Bezos says Amazon employees are not treated like robots, and unveils a robotic plan to keep them working

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Amazon CEO Jeff Bezos said in his last letter to shareholders as CEO that the e-commerce giant must “do a better job for our employees”. The letter comes amid persistent reports of unsustainable conditions for Amazon employees. And it outlines a strategy that seems strange to a company accused of treating workers like robots: a robotic program that will develop new workforce schedules using an algorithm.

Bezos pushed back the idea that Amazon doesn’t care about its employees, according to news reports. “In those reports, our employees are sometimes accused of being desperate souls and of being treated like robots. That’s not right, ”he wrote.

To address concerns about working conditions, Bezos said the company will develop new workforce schemes “that use advanced algorithms to switch workers between jobs using different muscle tendon groups to reduce repetitive movements and protect workers from MSD risks.” The technology will be rolled out in 2021, he said.

In addition to a nod to working conditions at Amazon, the letter marks the first time Bezos has publicly addressed the botched union action at his Bessemer, Alabama factory. Is your chairman comforting the outcome of the recent union vote in Bessemer? No, he doesn’t, ”wrote Bezos. “I think we should do better for our employees. Although the voting results were skewed and our direct relationship with employees is strong, it is clear to me that we need a better one vision for how we create value for employees – a vision for their success. “

Amazon released a rare public apology earlier this month, after it was publicly caught lying to Rep. Mark Pocan (D-WI) that his employees have never had to urinate in water bottles to meet their job requirements. This is a well-documented Amazon issue because of the way it robotically tracks and fires employees. An Amazon employee told Motherboard as recently as the end of March that bathroom breaks (or lack thereof) were still an issue. “You sit there and you have to take a piss, but you don’t want to earn ‘free time,'” said the worker. In addition, Amazon is facing a lawsuit over employees’ missed lunch breaks.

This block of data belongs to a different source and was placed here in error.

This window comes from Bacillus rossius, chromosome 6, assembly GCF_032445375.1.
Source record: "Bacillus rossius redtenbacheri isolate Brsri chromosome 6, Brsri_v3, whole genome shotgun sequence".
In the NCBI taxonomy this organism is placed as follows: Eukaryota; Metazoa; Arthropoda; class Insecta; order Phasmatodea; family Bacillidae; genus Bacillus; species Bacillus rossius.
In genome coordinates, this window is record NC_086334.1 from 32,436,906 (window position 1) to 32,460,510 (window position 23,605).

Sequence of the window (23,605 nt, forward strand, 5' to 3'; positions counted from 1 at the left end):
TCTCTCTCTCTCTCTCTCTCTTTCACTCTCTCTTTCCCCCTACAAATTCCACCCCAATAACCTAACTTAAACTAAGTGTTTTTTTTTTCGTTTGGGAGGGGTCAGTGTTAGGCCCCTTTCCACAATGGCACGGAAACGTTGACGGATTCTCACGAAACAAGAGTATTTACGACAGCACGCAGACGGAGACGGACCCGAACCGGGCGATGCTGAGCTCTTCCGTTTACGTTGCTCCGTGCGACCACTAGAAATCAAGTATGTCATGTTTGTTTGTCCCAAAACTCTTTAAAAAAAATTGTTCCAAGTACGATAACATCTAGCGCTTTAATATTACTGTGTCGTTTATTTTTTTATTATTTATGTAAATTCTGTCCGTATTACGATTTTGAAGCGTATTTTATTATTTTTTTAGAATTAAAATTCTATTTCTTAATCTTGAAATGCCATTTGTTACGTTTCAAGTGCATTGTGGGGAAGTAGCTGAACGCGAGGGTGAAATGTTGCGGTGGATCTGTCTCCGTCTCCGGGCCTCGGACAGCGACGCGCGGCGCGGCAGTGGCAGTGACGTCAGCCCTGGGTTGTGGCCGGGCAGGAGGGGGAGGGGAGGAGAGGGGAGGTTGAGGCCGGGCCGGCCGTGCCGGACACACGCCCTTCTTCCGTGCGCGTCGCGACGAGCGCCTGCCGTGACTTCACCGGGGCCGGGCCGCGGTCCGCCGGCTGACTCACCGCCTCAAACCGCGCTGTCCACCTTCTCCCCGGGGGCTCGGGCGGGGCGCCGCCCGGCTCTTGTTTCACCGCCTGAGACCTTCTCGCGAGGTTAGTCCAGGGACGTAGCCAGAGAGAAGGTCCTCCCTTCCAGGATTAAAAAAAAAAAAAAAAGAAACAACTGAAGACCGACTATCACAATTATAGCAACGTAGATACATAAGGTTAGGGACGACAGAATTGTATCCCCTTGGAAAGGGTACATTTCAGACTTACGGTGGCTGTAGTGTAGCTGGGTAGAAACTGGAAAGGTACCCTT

Stuart Appelbaum, president of the trade union for retail, wholesale and department stores that led the trade union organization’s action in Bessemer, said in a statement Thursday that the impact of the union action, regardless of the outcome, is “devastating” to Amazon’s reputation.

“We have started a global debate about how Amazon treats its employees,” Appelbaum wrote. Bezos’ confession today shows that what we have said about workplace conditions is correct. But his admission does not change anything, workers need a union not just any Amazon public relations effort on harm reduction. “